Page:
4. Independence; third party claims. Where a licensee develops, markets, sells or supplies products or services under a licence, or conducts other activities under a licence, the licensee acts on his own account and not as an agent, representative or partner of the licensor. Accordingly, the licensee must indemnify the licensor in respect of any claims against the licensor by a customer or other person that concern the licensee’s use of the licensed IP, except to the extent (if any) that the claim arises from a breach by the licensor of a term (express or implied) of the licence, or arises from a contractual indemnity given by the licensor to the licensee.
  5. Good faith. The parties to a licence agreement are under a general duty to act honestly and in good faith in their dealings with one another. The duty of good faith does not imply any prohibition on a party developing or commercialising goods, services or intellectual property that compete with the licensed IP or with goods or services supplied under the IP licence.
  6. Assignment of licence agreement. (1) The licensor may not assign the licensed IP to a third party except on terms that the assignee agrees to be bound by the licence agreement and perform all of the obligations on the licensor under the licence agreement, including passing on these obligations to its successor in title to the licensed IP. (2) A licence agreement is personal to the licensee, and accordingly the licensee may not assign or transfer any of its rights or obligations under the licence agreement.
  7. Subcontracting. A party to a licence agreement may subcontract the performance of any or all of its obligations under the licence agreement, provided that such party remains liable to the other party for that performance. Subcontracting may not, however, be used as a disguised way of sublicensing or assigning a party’s rights or obligations in breach of any express or implied terms of the licence agreement.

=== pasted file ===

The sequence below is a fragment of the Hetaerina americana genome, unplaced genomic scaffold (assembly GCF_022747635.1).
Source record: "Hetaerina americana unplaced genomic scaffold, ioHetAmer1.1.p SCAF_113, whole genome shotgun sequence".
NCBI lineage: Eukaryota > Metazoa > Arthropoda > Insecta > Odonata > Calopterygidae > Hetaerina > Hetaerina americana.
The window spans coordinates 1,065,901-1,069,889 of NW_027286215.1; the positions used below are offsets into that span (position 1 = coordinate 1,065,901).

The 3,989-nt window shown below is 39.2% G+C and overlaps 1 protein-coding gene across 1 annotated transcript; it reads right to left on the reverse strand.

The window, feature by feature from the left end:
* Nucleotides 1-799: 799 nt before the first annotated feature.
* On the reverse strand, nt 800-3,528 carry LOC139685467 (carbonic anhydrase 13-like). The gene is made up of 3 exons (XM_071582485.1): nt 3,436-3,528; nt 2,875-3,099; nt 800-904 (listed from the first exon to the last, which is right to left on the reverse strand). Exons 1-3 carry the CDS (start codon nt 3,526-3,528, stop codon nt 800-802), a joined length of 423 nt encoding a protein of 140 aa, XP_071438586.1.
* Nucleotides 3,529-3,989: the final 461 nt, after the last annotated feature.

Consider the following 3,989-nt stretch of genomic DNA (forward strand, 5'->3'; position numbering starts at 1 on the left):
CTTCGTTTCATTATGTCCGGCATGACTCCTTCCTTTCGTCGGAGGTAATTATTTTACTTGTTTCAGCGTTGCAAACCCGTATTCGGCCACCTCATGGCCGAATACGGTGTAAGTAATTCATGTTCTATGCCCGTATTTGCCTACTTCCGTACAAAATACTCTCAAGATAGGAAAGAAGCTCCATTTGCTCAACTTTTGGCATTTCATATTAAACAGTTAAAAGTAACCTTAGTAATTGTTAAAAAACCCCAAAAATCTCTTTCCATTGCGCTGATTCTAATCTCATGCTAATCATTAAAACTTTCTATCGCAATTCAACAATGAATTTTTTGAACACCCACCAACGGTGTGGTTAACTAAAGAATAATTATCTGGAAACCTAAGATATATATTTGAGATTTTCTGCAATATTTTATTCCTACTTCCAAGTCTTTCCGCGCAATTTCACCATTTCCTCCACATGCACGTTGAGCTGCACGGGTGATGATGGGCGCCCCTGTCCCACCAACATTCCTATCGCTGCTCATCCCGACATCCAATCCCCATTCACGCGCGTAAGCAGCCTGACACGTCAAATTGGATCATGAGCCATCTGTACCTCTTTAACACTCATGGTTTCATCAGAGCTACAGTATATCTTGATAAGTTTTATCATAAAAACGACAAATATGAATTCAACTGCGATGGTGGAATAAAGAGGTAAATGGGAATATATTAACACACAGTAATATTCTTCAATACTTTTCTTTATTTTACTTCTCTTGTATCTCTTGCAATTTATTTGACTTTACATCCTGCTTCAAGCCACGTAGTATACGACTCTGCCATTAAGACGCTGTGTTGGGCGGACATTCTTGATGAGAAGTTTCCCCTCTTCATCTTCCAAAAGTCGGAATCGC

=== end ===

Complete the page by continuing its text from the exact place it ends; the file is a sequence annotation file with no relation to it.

8. Sublicensing. A licensee does not have any implied right to grant sub-licences under the licensed IP. But this provision does not affect the rights of a purchaser as described in [section 23] of this code.
  9. Duration and termination of licence. There is an implied term in a licence agreement that, unless the licence agreement states when it will expire, an IP licence may be terminated [by the licensee] [by either party] on reasonable notice. This implied term does not affect any express rights of termination stated in the licence agreement such as for breach or insolvency.
  10. Consequences of termination. Upon termination of a licence agreement, all licences provided for in the licence agreement automatically terminate.

No doubt some of these terms will be thought controversial. IP Draughts is interested to hear readers’ thoughts.

More to follow…

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Implied terms in IP licensing: items 11-20

This article continues a series on the terms that might be included in a commercial code for IP licensing. As explained further in the previous article, the following list is merely for discussion. It tracks the sections of the UK Sale of Goods Act 1979.

  1. Status of warranties. Unless otherwise stated in the IP licence agreement, no warranties (express or implied, and whether described as warranties, conditions, terms or otherwise) in an IP licence agreement are so fundamental that their breach entitles the non-warranting party to treat the contract as repudiated. [This does not affect a party’s right to terminate an IP licence agreement in accordance with its terms.]
  2. Implied warranties. Unless otherwise stated in the IP licence agreement, the following warranties are implied for the duration of the licence provided for in the IP licence agreement: (1) that the licensor owns or otherwise has the necessary rights in the IP to grant the licence; (2) the IP is free from any charge or encumbrance not disclosed to or known by the licensee at the time the IP licence agreement is made; and (3) the licensor will not breing any action against the licensee for infringement of any IP other than the licensed IP (“non-licensed IP”) that would be infringed by the making, use or sale of any products or services made under [and contemplated by] the licence. But nothing in this code prevents a licensor from exploiting, itself or through other licensees, any non-licensed IP.